“Why do you think that our staff who are women are rating our foundation’s culture less positively than men — even though there are more women than men at the foundation and in leadership,” asked the HR director who was working with me on her foundation’s employee survey.
I think back to that question frequently because I had a decent, but not deep, answer based on the information CEP had collected. I wish I’d had more to offer.
In our work with the 50 foundations that have commissioned a Staff Perception Report (SPR) from CEP, we always seek to understand whether groups of staff, at any foundation, are having different experiences. Often we don’t find any differences, and that’s good news. But sometimes we do, and it sparks a conversation about the experiences of people of color, of women (or men), or of another group’s experiences.
Ultimately, that conversation about data is the beginning of a more important conversation about inclusion — ensuring that all staff feel welcome in, and able to contribute to, a foundation’s work.
The 2017 iteration of Is Grantmaking Getting Smarter?, published by Grantmakers for Effective Organizations, highlighted that more than 80 percent of respondents to its triennial foundation survey indicated that diversity, equity, and inclusion (DEI) was an important consideration for their work. However, about half or less reported having recently put in place specific internal DEI-related practices/policies, and fewer still benchmarked the success of their DEI efforts against relevant data.
In recent years, CEP has also been considering where we could go further in contributing to funders’ DEI efforts. In thinking about how our assessment and advisory services team could help individual funders and build data for the field, we honed in pretty quickly on the Staff Perception Report. That survey had only a couple questions about respect for people of different races, genders, and backgrounds (though we had worked with many individual funders to add customized questions about DEI to the surveys they had commissioned). We recognized that we were missing an opportunity with the SPR to build a broader dataset in which funders could reflect on and contextualize their DEI efforts.
So we got to work designing a more in-depth series of DEI-related questions. With gratitude to W.K. Kellogg Foundation and Arelis Diaz, our program officer there who encouraged us to make these questions a standard part of our survey, we piloted them in our own annual staff survey here at CEP. We then revised the questions to incorporate related input that CEP’s advisory board provided for an effort by our Research team (also supported by Kellogg), which is studying what information funders are currently collecting and using regarding the diversity of their grantees and beneficiaries.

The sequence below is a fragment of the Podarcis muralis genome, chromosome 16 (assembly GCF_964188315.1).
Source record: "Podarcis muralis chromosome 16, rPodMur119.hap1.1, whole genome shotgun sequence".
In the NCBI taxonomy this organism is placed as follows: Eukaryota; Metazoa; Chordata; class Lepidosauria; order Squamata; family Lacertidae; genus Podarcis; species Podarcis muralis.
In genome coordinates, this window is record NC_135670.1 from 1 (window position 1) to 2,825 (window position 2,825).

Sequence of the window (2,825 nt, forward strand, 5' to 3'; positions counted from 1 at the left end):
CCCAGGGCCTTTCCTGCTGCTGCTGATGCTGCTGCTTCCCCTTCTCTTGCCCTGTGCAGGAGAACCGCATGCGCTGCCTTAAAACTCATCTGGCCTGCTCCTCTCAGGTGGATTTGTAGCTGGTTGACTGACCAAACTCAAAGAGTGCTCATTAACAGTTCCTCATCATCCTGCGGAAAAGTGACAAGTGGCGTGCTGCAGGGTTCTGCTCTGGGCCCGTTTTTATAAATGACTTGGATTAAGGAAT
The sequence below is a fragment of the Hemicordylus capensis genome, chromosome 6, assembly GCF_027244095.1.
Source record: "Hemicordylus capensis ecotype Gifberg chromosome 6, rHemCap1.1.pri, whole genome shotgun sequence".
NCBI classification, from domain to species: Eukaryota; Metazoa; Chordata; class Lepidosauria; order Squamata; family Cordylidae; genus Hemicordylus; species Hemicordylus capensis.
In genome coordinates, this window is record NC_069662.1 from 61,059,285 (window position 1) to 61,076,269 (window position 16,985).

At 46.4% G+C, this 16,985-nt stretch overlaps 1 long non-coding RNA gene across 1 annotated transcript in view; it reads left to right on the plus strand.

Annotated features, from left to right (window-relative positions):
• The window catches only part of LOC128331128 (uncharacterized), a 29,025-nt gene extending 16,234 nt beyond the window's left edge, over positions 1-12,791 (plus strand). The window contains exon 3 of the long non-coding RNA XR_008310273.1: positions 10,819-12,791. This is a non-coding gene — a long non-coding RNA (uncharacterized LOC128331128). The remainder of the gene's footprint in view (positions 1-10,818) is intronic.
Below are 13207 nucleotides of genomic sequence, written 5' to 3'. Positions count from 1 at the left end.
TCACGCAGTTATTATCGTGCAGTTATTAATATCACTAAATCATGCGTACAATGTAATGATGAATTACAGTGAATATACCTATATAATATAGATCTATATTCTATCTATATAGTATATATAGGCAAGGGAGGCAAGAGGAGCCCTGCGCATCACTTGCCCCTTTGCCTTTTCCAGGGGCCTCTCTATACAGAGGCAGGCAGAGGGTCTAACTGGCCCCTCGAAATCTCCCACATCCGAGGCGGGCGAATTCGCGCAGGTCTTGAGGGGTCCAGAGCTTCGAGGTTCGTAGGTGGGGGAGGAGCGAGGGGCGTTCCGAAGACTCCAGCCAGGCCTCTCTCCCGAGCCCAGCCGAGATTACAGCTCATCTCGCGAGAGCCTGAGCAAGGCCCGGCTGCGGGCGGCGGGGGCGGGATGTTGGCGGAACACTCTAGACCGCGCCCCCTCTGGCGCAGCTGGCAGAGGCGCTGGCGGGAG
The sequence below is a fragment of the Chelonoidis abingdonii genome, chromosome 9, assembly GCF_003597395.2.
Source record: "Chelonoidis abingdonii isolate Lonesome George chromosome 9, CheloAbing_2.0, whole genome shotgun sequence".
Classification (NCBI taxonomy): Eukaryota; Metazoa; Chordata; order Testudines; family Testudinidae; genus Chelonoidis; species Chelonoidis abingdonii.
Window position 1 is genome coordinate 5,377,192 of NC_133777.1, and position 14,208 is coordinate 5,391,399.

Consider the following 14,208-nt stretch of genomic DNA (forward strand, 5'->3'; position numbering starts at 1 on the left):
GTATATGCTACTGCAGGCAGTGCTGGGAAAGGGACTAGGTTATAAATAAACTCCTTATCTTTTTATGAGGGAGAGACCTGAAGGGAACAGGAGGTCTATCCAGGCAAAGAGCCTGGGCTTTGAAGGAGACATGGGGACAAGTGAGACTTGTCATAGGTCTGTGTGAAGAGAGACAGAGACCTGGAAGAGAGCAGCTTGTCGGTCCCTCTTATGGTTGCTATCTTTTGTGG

The new survey items, which include both open and closed response questions, are now part of the survey for all funders that work with CEP to get feedback from their staffs. The questions explore the ways in which staff feel the funders they’re working for:
- Demonstrate a commitment to diversity, equity, and inclusion internally and in their programs;
- Are committed to and have practices that reflect a commitment to racial, gender, and other types of diversity; and
- Have leadership that exemplifies those values.
We designed these new questions to complement existing ones about engagement and empowerment, goal alignment and communication, internal culture, and programs. We believe they will provide helpful early input for funders starting to think about DEI as well as more nuanced ongoing tracking for funders measuring the progress of their DEI efforts over time.
In his new book, The Diversity Bonus: How Great Teams Pay Off in the Knowledge Economy, Scott E. Page lays out an extensive set of empirical evidence for the existence of what he calls a “diversity bonus” — the benefits in tangible outcomes that accrue to diverse teams working on non-routine, cognitive tasks. That sounds a lot like philanthropic decision making (which is perhaps in part why the book was supported by the Andrew W. Mellon Foundation and prefaced by its president, Earl Lewis).
Success requires unity and difference. Successful diverse teams must be united in their goals. At the same time, team members must appreciate, encourage, and engage their difference. They cannot check their identities at the doors. They must bring their whole selves — their identities, their experiences, their education and training — to achieve these diversity bonuses.
Diversity and inclusion are linked to success. With these new questions, I’m excited to take another step to help foundations build the diverse, inclusive, and equitable organizations that will enhance their effectiveness.
Kevin Bolduc is vice president, assessment and advisory services, at CEP. Follow him on Twitter at @kmbolduc.